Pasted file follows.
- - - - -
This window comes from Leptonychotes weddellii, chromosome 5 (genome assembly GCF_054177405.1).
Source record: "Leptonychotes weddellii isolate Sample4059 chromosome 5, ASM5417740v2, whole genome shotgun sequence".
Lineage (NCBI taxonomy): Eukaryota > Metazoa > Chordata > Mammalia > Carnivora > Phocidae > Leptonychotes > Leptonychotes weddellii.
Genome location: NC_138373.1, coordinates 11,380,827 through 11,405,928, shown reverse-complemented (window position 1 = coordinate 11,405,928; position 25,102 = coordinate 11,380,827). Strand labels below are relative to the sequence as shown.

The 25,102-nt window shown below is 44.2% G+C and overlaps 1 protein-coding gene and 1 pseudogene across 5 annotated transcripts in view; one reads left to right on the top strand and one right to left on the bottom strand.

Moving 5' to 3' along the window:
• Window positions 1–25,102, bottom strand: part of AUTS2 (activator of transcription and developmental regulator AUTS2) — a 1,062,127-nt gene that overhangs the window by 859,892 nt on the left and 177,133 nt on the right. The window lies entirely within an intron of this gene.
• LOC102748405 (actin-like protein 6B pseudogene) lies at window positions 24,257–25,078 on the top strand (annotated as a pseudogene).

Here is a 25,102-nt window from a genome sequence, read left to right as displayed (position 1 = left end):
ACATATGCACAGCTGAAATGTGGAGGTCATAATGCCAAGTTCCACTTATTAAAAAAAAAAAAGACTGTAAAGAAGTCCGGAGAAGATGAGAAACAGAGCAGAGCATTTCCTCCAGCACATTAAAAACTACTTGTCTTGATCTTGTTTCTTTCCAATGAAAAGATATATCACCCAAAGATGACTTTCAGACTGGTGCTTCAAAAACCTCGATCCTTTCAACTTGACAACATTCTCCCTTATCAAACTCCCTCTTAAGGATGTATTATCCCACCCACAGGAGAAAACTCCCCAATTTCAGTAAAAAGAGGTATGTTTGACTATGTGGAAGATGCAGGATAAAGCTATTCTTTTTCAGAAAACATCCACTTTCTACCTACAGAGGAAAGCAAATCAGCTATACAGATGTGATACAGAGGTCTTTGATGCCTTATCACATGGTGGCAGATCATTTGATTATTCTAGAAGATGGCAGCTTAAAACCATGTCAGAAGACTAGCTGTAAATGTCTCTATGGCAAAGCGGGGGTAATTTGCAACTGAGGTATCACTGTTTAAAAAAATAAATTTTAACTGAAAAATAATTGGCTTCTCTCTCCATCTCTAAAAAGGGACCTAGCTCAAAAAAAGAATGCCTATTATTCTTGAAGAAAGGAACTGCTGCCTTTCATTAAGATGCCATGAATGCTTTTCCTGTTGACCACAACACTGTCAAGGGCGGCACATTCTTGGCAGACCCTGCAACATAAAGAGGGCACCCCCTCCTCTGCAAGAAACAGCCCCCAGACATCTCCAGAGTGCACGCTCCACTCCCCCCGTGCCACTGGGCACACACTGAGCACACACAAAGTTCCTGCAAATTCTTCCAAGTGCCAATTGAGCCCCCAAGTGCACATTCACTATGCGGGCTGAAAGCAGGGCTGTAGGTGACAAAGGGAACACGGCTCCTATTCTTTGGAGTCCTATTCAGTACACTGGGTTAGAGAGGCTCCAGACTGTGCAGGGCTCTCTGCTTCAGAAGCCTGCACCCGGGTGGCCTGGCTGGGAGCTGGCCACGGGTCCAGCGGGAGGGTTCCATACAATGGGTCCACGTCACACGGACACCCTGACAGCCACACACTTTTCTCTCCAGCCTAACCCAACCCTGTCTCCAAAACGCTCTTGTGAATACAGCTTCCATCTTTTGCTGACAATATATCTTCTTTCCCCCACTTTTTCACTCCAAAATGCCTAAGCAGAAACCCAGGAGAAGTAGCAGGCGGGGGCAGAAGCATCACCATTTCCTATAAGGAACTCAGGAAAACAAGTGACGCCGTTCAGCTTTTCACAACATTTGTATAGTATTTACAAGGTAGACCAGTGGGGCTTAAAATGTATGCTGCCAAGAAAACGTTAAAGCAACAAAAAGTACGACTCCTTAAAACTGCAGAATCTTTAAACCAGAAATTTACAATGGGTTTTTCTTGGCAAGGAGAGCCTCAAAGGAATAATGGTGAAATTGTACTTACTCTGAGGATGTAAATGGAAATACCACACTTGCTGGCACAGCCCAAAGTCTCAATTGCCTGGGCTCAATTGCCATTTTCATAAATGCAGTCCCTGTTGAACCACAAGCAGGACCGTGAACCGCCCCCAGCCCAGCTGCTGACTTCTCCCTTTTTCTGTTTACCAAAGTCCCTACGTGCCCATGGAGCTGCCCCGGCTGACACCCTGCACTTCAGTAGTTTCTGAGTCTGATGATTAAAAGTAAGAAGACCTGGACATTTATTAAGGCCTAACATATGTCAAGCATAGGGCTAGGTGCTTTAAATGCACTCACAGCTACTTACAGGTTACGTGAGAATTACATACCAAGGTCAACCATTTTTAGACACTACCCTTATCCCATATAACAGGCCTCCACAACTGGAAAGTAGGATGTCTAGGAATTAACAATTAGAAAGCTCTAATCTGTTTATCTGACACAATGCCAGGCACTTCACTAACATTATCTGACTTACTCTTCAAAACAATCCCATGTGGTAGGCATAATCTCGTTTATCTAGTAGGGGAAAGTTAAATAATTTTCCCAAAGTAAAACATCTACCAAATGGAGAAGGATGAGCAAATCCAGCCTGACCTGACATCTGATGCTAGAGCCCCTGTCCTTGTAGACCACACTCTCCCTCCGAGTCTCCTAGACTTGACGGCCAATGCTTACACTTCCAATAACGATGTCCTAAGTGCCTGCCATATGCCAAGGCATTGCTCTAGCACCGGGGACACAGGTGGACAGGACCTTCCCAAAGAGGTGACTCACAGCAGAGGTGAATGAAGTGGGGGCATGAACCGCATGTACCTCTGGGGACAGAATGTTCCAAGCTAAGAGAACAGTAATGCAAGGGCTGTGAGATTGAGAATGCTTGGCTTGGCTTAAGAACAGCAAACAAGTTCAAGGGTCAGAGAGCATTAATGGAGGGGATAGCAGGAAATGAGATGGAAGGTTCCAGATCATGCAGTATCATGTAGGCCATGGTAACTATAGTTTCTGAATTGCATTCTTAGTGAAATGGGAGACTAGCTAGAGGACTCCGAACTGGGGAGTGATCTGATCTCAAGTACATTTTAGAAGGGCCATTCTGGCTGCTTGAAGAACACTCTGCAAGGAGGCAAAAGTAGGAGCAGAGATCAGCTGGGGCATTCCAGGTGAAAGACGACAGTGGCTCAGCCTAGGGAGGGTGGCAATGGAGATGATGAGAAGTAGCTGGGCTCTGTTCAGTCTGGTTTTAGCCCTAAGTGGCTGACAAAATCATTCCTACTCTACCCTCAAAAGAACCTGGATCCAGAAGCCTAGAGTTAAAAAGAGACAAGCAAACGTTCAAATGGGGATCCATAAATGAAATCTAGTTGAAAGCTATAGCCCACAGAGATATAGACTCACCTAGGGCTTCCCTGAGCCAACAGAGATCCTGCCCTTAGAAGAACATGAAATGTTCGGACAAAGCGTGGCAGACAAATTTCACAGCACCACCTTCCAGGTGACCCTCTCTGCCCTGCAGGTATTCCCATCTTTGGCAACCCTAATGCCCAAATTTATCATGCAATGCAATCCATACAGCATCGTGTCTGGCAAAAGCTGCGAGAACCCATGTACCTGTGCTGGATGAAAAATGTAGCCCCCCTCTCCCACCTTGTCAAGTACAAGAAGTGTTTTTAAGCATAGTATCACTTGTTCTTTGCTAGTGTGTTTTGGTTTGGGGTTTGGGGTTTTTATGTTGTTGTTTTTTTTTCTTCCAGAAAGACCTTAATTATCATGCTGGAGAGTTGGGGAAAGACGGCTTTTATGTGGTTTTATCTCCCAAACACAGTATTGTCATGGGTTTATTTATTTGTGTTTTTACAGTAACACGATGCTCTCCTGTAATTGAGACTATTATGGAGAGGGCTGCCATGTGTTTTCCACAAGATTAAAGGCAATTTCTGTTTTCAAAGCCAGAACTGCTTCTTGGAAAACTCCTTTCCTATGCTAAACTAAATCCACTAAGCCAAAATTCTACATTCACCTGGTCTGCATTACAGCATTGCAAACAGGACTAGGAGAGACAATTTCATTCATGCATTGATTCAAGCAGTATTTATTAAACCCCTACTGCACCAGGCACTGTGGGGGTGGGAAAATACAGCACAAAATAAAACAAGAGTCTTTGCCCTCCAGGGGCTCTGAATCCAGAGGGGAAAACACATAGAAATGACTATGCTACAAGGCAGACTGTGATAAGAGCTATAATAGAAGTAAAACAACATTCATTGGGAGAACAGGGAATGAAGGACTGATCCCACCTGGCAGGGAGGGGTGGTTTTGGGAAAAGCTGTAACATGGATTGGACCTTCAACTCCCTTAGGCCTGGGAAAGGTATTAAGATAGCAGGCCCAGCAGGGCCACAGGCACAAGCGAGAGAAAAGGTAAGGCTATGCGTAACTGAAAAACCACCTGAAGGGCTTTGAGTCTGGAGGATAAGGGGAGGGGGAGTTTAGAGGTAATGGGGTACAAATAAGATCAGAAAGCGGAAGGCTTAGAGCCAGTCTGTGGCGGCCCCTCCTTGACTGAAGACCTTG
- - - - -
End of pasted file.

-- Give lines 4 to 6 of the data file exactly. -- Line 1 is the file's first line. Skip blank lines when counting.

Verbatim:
Genome location: NC_138373.1, coordinates 11,380,827 through 11,405,928, shown reverse-complemented (window position 1 = coordinate 11,405,928; position 25,102 = coordinate 11,380,827). Strand labels below are relative to the sequence as shown.

The 25,102-nt window shown below is 44.2% G+C and overlaps 1 protein-coding gene and 1 pseudogene across 5 annotated transcripts in view; one reads left to right on the top strand and one right to left on the bottom strand.

Moving 5' to 3' along the window: